“Why storytelling?” It’s a question I’ve been asked many times, often preceded by the phrase, “Out of all the career paths you could have pursued.” The standard answer has always been, “Because it matters, because it expresses our humanity, because it can change the world.”
For me, it’s something that I have witnessed in my own life, and in the lives of many others. An accumulation of experiences over many years that led to a profound understanding, built like the pyramids, one block at a time. Though it’s a reality constantly evolving, never finished.
I would venture to say that Patrick Moreau‘s experience is similar in that he has spent many years honing his own craft of storytelling as the founder of Muse Storytelling, but in his case there was a pivotal moment when the telling of stories took on new meaning and purpose.
Every story is the opportunity of a lifetime and we just rarely realize it.
Many personal stories involve tragic events or circumstances that cause a shift in perspective about the world and our place in it. We come away changed, as well as conflicted and confused, yet clarity can also manifest. Take a few minutes to watch this video about Patrick’s journey, then reflect on your desire, and maybe reluctance, to share your story with others.
Transcript (with minor edits for readability)
Amina Moreau: So, I just came back from interviewing Patrick for our launch film, and I’ve got to say, we had a really great plan going into this thing. We knew exactly what we wanted our story to be. But every so often, when you’re in an interview, something so amazing, or so unexpected happens that you know you’ve got to pivot your story.
Here’s what happened:
Why does it matter to you so much that you live a life of purpose?
Patrick Moreau: That was my mom. She took her own life, and my sister and I had to go back to Midland and pack up her apartment.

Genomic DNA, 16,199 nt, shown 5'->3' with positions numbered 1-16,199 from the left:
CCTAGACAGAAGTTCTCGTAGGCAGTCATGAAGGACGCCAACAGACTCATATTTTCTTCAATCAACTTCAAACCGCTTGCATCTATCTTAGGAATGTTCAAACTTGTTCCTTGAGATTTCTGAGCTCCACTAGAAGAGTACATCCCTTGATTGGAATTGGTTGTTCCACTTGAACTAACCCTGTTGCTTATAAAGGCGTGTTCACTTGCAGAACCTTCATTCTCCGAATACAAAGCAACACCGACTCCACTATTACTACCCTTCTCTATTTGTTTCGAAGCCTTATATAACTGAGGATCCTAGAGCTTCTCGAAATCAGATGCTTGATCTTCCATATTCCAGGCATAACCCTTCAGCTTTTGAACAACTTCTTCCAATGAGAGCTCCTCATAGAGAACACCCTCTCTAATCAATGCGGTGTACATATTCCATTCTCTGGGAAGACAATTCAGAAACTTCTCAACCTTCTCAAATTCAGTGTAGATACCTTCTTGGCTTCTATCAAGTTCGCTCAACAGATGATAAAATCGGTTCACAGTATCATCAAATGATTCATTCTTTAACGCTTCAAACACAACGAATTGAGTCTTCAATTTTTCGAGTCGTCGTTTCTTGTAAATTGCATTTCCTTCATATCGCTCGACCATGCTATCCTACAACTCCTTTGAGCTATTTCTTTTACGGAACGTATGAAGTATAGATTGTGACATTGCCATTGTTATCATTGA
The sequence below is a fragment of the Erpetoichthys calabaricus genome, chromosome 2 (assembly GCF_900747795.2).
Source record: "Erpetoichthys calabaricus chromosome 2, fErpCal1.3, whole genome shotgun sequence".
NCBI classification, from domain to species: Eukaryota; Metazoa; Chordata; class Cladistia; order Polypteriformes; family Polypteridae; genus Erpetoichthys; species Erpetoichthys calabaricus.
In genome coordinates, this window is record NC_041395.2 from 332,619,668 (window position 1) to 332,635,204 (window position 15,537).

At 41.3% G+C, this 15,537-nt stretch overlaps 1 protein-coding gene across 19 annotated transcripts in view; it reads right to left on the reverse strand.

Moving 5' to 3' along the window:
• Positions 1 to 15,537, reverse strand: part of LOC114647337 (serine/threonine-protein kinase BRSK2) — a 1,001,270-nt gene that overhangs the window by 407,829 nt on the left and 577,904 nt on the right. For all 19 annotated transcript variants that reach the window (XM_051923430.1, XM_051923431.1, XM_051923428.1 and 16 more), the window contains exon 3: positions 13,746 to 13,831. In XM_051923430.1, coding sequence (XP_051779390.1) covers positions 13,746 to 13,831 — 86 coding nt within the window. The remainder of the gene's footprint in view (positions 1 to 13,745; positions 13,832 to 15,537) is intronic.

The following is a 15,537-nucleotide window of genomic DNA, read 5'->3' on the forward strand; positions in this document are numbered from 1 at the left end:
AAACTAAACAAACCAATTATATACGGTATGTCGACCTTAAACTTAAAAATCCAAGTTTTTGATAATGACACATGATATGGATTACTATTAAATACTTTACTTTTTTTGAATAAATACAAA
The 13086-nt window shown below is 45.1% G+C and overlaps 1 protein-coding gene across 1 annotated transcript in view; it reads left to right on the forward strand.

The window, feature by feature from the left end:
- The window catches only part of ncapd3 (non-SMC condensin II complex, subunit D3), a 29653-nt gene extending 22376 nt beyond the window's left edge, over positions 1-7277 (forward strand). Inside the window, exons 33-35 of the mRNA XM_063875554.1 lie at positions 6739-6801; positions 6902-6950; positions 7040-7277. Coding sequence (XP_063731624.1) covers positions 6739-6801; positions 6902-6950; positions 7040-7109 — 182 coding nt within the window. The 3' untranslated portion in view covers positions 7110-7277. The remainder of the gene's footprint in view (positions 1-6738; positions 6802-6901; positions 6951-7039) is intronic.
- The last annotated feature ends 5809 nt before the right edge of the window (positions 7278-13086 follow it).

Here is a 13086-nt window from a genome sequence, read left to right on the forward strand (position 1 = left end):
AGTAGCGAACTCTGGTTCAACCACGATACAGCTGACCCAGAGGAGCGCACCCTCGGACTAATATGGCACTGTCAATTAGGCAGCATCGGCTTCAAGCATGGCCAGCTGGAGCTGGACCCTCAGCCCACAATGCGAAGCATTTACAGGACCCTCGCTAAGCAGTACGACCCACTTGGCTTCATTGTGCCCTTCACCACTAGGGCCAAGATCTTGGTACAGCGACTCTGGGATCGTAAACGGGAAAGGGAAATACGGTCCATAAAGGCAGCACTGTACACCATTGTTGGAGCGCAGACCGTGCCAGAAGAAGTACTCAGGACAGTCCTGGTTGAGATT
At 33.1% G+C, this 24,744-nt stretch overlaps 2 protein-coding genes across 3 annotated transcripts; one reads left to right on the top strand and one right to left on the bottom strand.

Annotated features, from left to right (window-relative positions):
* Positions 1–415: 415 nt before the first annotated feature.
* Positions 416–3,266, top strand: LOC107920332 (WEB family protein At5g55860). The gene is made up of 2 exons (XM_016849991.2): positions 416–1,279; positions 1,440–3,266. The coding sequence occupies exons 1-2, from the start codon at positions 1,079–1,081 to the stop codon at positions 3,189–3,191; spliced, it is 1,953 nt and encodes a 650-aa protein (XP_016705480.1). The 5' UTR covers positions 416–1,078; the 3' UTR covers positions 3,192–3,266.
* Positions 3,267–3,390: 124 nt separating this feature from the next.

I mean, for over a decade my mom struggled with bipolar, which means she’d have these manic phases where she’d fly to places like Turkey, Lebanon or Jordan and then would often come crashing down into a depression and somebody’d have to go and try and bring her back.
I went to Lebanon to try and bring her back when she became depressed, and I’ve sat on an airplane next to her for eight hours and she pretends to read, you know, because then it looks like you’re normal.
I can’t imagine the reality of somebody going through their life trying to hide their pain so that people don’t try and bother them, you know? And so, it just came to a point where she felt like she was more of a burden.
A lot of people would probably tell you that the depression killed her, but it was not having purpose anymore. It was not being able to follow her purpose. It was not being able to find it in herself to do anything that she felt would really make a difference for anybody.
It’s incredibly hard to lose somebody you’re that close to, but what allowed me to survive was having a purpose, was believing that what we’re actually doing really does matter and makes a difference.